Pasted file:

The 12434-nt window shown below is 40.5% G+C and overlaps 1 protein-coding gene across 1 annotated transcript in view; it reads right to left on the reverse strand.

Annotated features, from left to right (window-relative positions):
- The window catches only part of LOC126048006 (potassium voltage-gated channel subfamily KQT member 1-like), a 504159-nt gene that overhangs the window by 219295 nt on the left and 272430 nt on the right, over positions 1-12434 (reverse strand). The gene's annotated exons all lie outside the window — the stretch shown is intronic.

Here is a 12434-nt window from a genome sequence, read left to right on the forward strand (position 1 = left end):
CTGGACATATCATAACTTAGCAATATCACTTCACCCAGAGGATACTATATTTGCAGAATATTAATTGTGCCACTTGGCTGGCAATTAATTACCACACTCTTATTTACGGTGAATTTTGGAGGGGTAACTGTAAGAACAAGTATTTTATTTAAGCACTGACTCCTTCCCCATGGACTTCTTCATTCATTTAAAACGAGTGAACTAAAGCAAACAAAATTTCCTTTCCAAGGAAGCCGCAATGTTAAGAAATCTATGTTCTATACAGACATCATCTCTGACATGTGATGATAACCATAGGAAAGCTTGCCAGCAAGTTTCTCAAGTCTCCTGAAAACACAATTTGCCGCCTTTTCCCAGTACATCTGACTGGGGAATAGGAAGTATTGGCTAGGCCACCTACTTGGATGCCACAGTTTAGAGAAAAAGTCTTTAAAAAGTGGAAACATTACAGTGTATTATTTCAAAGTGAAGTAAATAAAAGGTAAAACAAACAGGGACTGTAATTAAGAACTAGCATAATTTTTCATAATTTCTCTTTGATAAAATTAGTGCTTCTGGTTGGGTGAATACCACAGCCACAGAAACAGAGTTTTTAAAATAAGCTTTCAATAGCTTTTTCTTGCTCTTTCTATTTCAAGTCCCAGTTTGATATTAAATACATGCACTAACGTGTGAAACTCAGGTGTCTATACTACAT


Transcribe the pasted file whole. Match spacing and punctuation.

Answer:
The 12434-nt window shown below is 40.5% G+C and overlaps 1 protein-coding gene across 1 annotated transcript in view; it reads right to left on the reverse strand.

Annotated features, from left to right (window-relative positions):
- The window catches only part of LOC126048006 (potassium voltage-gated channel subfamily KQT member 1-like), a 504159-nt gene that overhangs the window by 219295 nt on the left and 272430 nt on the right, over positions 1-12434 (reverse strand). The gene's annotated exons all lie outside the window — the stretch shown is intronic.

Here is a 12434-nt window from a genome sequence, read left to right on the forward strand (position 1 = left end):
CTGGACATATCATAACTTAGCAATATCACTTCACCCAGAGGATACTATATTTGCAGAATATTAATTGTGCCACTTGGCTGGCAATTAATTACCACACTCTTATTTACGGTGAATTTTGGAGGGGTAACTGTAAGAACAAGTATTTTATTTAAGCACTGACTCCTTCCCCATGGACTTCTTCATTCATTTAAAACGAGTGAACTAAAGCAAACAAAATTTCCTTTCCAAGGAAGCCGCAATGTTAAGAAATCTATGTTCTATACAGACATCATCTCTGACATGTGATGATAACCATAGGAAAGCTTGCCAGCAAGTTTCTCAAGTCTCCTGAAAACACAATTTGCCGCCTTTTCCCAGTACATCTGACTGGGGAATAGGAAGTATTGGCTAGGCCACCTACTTGGATGCCACAGTTTAGAGAAAAAGTCTTTAAAAAGTGGAAACATTACAGTGTATTATTTCAAAGTGAAGTAAATAAAAGGTAAAACAAACAGGGACTGTAATTAAGAACTAGCATAATTTTTCATAATTTCTCTTTGATAAAATTAGTGCTTCTGGTTGGGTGAATACCACAGCCACAGAAACAGAGTTTTTAAAATAAGCTTTCAATAGCTTTTTCTTGCTCTTTCTATTTCAAGTCCCAGTTTGATATTAAATACATGCACTAACGTGTGAAACTCAGGTGTCTATACTACAT